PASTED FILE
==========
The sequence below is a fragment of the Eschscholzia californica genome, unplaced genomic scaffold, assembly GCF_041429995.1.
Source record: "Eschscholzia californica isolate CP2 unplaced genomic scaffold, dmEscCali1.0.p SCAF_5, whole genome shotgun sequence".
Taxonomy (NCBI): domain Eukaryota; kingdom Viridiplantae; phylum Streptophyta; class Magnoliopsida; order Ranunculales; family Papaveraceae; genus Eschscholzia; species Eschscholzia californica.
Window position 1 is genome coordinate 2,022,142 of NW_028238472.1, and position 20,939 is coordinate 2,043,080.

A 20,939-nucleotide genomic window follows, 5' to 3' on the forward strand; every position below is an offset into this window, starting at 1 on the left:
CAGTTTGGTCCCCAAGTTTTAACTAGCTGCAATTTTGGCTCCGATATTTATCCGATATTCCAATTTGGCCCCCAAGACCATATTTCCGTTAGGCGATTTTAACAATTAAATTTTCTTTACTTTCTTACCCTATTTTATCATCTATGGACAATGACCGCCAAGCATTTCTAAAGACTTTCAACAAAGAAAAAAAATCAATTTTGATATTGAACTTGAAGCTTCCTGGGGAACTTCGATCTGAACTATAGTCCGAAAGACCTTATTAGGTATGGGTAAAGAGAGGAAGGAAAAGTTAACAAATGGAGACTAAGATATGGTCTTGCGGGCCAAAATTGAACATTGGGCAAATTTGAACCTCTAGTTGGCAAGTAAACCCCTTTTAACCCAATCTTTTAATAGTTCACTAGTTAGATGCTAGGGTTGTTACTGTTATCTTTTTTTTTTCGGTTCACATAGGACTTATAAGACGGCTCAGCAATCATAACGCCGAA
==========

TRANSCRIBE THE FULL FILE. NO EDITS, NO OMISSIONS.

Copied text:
The sequence below is a fragment of the Eschscholzia californica genome, unplaced genomic scaffold, assembly GCF_041429995.1.
Source record: "Eschscholzia californica isolate CP2 unplaced genomic scaffold, dmEscCali1.0.p SCAF_5, whole genome shotgun sequence".
Taxonomy (NCBI): domain Eukaryota; kingdom Viridiplantae; phylum Streptophyta; class Magnoliopsida; order Ranunculales; family Papaveraceae; genus Eschscholzia; species Eschscholzia californica.
Window position 1 is genome coordinate 2,022,142 of NW_028238472.1, and position 20,939 is coordinate 2,043,080.

A 20,939-nucleotide genomic window follows, 5' to 3' on the forward strand; every position below is an offset into this window, starting at 1 on the left:
CAGTTTGGTCCCCAAGTTTTAACTAGCTGCAATTTTGGCTCCGATATTTATCCGATATTCCAATTTGGCCCCCAAGACCATATTTCCGTTAGGCGATTTTAACAATTAAATTTTCTTTACTTTCTTACCCTATTTTATCATCTATGGACAATGACCGCCAAGCATTTCTAAAGACTTTCAACAAAGAAAAAAAATCAATTTTGATATTGAACTTGAAGCTTCCTGGGGAACTTCGATCTGAACTATAGTCCGAAAGACCTTATTAGGTATGGGTAAAGAGAGGAAGGAAAAGTTAACAAATGGAGACTAAGATATGGTCTTGCGGGCCAAAATTGAACATTGGGCAAATTTGAACCTCTAGTTGGCAAGTAAACCCCTTTTAACCCAATCTTTTAATAGTTCACTAGTTAGATGCTAGGGTTGTTACTGTTATCTTTTTTTTTTCGGTTCACATAGGACTTATAAGACGGCTCAGCAATCATAACGCCGAA